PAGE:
A surge of people traveled to Baton Rouge City Court on Friday to resolve outstanding warrants before the Baton Rouge City Jail opened a trial period of 24-hour operation for misdemeanor arrests.

City Court usually sees about 700 patrons on Fridays, but handled 2,071 cases — nearly triple the normal amount — through 4:30 p.m. Friday, said Lon Norris, City Court administrator.

“When I arrived here this morning, the line was all the way out to the curb on St. Louis Street,” Norris said. “Since then, there’s been a steady influx of the public to address their warrants.”

City Court also had an influx of callers Friday trying to handle outstanding warrants, Norris said.

“Between our office and the Constable’s Office, it’s probably doubled at least,” Norris said.

The two-week trial period began Friday afternoon. Law enforcement officials say it will help relieve East Baton Rouge Parish Prison and ease congestion in the criminal system created by outstanding misdemeanor warrants.

City Jail is usually open from 8 a.m. to 5 p.m. Monday through Friday.

The East Baton Rouge Sheriff’s Office has received double its usual amount of calls concerning outstanding warrants since Wednesday’s announcement, said Casey Rayborn Hicks, a Sheriff’s Office spokeswoman.

The Traffic Department of the 19th Judicial District Court also saw a surge of people trying to pay outstanding traffic tickets, Hicks said.

“I think with the opening of the City Jail and the media attention that it’s gathered prior to it opening, I think it’s done a lot to people coming in and getting their warrants cleared out, which is what we wanted,” Hicks said.

During this trial period, almost all misdemeanor offenders will be taken to City Jail.

The exceptions are people booked for driving while intoxicated, pregnant women, people with special medical needs, violent offenders, people with criminal district bench warrants, juveniles and disruptive inmates.

The Sheriff’s Office is providing deputies to help keep the jail open 24 hours a day. The Constable’s Office runs the jail.

If prisoners do not pay fines or bond out of City Jail within 36 hours, they will be taken to Parish Prison.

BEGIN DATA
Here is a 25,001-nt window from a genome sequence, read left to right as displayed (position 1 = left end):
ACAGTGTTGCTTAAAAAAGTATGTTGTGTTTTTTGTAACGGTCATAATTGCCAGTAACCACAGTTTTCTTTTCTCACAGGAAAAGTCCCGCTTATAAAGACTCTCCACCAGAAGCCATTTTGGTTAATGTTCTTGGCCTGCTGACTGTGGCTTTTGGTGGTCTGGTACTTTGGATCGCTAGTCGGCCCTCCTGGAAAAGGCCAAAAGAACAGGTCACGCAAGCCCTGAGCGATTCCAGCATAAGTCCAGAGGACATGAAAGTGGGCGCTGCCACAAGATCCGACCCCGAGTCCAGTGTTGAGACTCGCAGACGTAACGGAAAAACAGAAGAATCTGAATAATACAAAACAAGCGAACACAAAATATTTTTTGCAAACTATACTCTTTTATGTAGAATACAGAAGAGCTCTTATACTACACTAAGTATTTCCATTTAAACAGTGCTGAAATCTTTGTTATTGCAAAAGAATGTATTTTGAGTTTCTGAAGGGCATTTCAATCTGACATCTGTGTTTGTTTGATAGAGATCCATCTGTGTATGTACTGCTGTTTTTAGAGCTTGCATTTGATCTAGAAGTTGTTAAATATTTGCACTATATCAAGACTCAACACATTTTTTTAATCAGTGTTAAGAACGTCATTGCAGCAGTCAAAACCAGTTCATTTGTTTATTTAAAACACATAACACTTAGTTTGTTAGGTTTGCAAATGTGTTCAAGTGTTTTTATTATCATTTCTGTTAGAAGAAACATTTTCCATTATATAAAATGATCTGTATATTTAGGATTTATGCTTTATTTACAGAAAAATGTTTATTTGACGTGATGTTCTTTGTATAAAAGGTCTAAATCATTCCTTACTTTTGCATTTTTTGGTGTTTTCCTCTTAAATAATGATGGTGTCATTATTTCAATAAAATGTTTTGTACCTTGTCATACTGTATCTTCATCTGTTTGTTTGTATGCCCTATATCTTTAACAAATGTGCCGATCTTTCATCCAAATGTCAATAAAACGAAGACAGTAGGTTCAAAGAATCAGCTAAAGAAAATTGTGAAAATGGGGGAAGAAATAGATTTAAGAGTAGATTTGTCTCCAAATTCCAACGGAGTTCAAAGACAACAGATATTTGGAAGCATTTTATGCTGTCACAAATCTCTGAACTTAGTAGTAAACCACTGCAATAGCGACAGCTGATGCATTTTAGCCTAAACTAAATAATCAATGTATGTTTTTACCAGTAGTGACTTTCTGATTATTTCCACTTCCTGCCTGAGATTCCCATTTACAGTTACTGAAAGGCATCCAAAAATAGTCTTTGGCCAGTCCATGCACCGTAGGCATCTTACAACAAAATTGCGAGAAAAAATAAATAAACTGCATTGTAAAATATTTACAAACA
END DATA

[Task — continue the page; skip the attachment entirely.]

East Baton Rouge Sheriff’s deputies traveled across the parish Friday to serve outstanding warrants and escort people to City Jail.

East Baton Rouge Parish had 166,236 outstanding warrants before Friday, according to a Sheriff’s Office news release.

The top 20 people with the most outstanding warrants combined for 505 warrants, City Constable Maj. Reginald Brown said. He said the top offender had 34.

Most people that went through City Court during the day Friday paid their fines or bonded out, Brown said.

He said the largest amount of people City Jail held during the day Friday was 20, but he expected that number to grow through the night.

Baton Rouge police officers did not actively try to serve outstanding warrants, but officers will check people they come in contact with for outstanding warrants, police spokesman Sgt. Donald Stone said.

“Now that the jail’s open 24 hours … everybody is going to be checked for outstanding warrants,” Stone said.

Law enforcement agencies will present their findings from the trial period to the Metro Council after it ends.

“I firmly believe this will show why we need a misdemeanor jail year-round,” Mayor Pro Tem Mike Walker said.

Walker said the council must “step up” to provide funding for a year-round misdemeanor jail.

“The council needs to take a strong look and make this a priority,” Walker said.

Brown said the trial period will show the importance of a misdemeanor facility.

“A city this size, you cannot afford to just shut down at night,” Brown said.